Semi-interesting snippet in a recent Kottke post. I say semi, in part, because the post is about the bandwidth devoted to Justin Bieber and Lady Gaga, and I’m pretty far from the demographic that gives a rat’s ass about Bieber (stands on virtual porch, shakes fist*), and the few times I’ve heard Lady Gaga’s music, I could not differentiate the songs and the saturation point was quickly reached. So, BFD.
However: We all know printer ink is expensive (more expensive than silver, pound-for-pound). So the calculation showing that transmitting the information by text-message is more than an order of magnitude more expensive than by printed text is an eye-opener. One might even go gaga over such a factoid. (FYI, I don’t text, either. All of my thumb ligament damage is old and Gameboy-related. Tetriiiiiis!)
*just as if I were playing Lawnville on some social-networking site
I think the ring road is the most accurate; it shows the density fluctuations that appear and is a good match to actual traffic. The other situations have left out some details — I’ve noticed that when a lane closure is upcoming, where people will change lanes varies greatly, even when traffic in both lanes has slowed to a crawl. When that happens, you’re supposed to go all the way to the merge point, and then merge, but many people will force their way into the other lane well before, and some people will simply not let a car into the gap in front of them. In the uphill grade I didn’t see much of the behavior I observe on I-81 in northern Pennsylvania: a truck going 55 mph passing another truck going 54 mph, and screwing a long procession of cars behind them, all of whom want to (and can) do at least 65.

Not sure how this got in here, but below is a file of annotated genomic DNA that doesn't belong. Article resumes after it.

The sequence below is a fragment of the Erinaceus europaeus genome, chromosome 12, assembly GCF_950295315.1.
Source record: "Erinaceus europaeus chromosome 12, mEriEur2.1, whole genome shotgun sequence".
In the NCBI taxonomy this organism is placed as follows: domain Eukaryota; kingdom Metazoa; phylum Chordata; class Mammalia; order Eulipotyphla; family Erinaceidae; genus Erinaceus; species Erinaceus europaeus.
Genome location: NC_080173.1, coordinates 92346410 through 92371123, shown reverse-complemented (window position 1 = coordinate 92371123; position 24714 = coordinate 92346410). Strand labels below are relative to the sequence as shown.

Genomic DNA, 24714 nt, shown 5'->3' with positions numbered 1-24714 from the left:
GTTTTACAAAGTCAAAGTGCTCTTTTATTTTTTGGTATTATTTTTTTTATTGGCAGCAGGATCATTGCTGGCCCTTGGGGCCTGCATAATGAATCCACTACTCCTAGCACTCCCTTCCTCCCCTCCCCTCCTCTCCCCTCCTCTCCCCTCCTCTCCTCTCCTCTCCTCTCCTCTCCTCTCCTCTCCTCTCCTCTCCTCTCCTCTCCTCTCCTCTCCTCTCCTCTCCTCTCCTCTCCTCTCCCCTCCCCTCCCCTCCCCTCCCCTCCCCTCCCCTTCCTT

Still, it’s a simulation, and I see there’s a “politeness factor” slider, which I presume controls letting people in rather than someone in the simulation flipping a virtual bird or honking a horn.
To figure out just how critical the turns are, Carozza did a calculation comparing the straight-line path with a circle around the bases. A path that follows a circle turned out to be a whopping 25 percent faster.
When Carozza presented his calculation at a colloquium talk in the math department at Williams College, Stewart Johnson, one of the professors in the audience, got intrigued. The circular path is so long that it can hardly be the fastest, he figured. So what path is the fastest?
Johnson ran a simulation on his computer, tweaking the circular path in tiny ways to make it shorter and faster, until no more tweaks could improve it. The result was surprisingly close to a circle, both in its shape and its speed: It swung nearly as wide and was only 6 percent faster than Carozza’s circle.
“This cries out for an empirical test,” Winston says. “It would be easy to do. If it holds up, God, that goes in the New York Times sports section.”